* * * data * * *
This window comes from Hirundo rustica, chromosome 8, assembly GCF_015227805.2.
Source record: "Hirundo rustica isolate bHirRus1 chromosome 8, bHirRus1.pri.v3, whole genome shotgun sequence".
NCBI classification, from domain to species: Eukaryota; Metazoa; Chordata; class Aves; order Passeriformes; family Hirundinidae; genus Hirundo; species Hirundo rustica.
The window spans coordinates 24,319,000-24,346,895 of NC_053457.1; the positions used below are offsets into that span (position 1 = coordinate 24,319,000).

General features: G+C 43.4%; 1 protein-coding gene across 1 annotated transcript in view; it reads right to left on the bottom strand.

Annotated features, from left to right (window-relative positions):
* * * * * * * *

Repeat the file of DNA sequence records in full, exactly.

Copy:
This window comes from Hirundo rustica, chromosome 8, assembly GCF_015227805.2.
Source record: "Hirundo rustica isolate bHirRus1 chromosome 8, bHirRus1.pri.v3, whole genome shotgun sequence".
NCBI classification, from domain to species: Eukaryota; Metazoa; Chordata; class Aves; order Passeriformes; family Hirundinidae; genus Hirundo; species Hirundo rustica.
The window spans coordinates 24,319,000-24,346,895 of NC_053457.1; the positions used below are offsets into that span (position 1 = coordinate 24,319,000).

General features: G+C 43.4%; 1 protein-coding gene across 1 annotated transcript in view; it reads right to left on the bottom strand.

Annotated features, from left to right (window-relative positions):